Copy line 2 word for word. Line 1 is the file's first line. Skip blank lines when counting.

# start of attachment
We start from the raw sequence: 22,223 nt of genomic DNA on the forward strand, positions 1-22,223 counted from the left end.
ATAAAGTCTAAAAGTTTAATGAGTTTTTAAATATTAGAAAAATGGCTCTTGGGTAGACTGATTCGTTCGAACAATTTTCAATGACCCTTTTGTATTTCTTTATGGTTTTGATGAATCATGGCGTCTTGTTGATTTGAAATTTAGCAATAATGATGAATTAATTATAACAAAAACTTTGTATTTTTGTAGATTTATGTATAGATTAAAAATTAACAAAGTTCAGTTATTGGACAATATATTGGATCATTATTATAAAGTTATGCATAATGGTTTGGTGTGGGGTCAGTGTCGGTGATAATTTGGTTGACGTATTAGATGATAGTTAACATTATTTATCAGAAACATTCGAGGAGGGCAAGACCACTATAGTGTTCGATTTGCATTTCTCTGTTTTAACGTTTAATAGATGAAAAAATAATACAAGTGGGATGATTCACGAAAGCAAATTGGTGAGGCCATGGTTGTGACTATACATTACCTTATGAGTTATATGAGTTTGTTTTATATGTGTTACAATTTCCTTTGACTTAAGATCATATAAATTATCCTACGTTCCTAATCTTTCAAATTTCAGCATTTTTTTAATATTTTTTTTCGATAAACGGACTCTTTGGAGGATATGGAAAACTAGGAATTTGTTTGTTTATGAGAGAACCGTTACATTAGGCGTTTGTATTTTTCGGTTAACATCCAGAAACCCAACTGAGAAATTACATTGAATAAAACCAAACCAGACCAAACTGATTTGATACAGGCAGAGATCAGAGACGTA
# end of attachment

ATAAAGTCTAAAAGTTTAATGAGTTTTTAAATATTAGAAAAATGGCTCTTGGGTAGACTGATTCGTTCGAACAATTTTCAATGACCCTTTTGTATTTCTTTATGGTTTTGATGAATCATGGCGTCTTGTTGATTTGAAATTTAGCAATAATGATGAATTAATTATAACAAAAACTTTGTATTTTTGTAGATTTATGTATAGATTAAAAATTAACAAAGTTCAGTTATTGGACAATATATTGGATCATTATTATAAAGTTATGCATAATGGTTTGGTGTGGGGTCAGTGTCGGTGATAATTTGGTTGACGTATTAGATGATAGTTAACATTATTTATCAGAAACATTCGAGGAGGGCAAGACCACTATAGTGTTCGATTTGCATTTCTCTGTTTTAACGTTTAATAGATGAAAAAATAATACAAGTGGGATGATTCACGAAAGCAAATTGGTGAGGCCATGGTTGTGACTATACATTACCTTATGAGTTATATGAGTTTGTTTTATATGTGTTACAATTTCCTTTGACTTAAGATCATATAAATTATCCTACGTTCCTAATCTTTCAAATTTCAGCATTTTTTTAATATTTTTTTTCGATAAACGGACTCTTTGGAGGATATGGAAAACTAGGAATTTGTTTGTTTATGAGAGAACCGTTACATTAGGCGTTTGTATTTTTCGGTTAACATCCAGAAACCCAACTGAGAAATTACATTGAATAAAACCAAACCAGACCAAACTGATTTGATACAGGCAGAGATCAGAGACGTA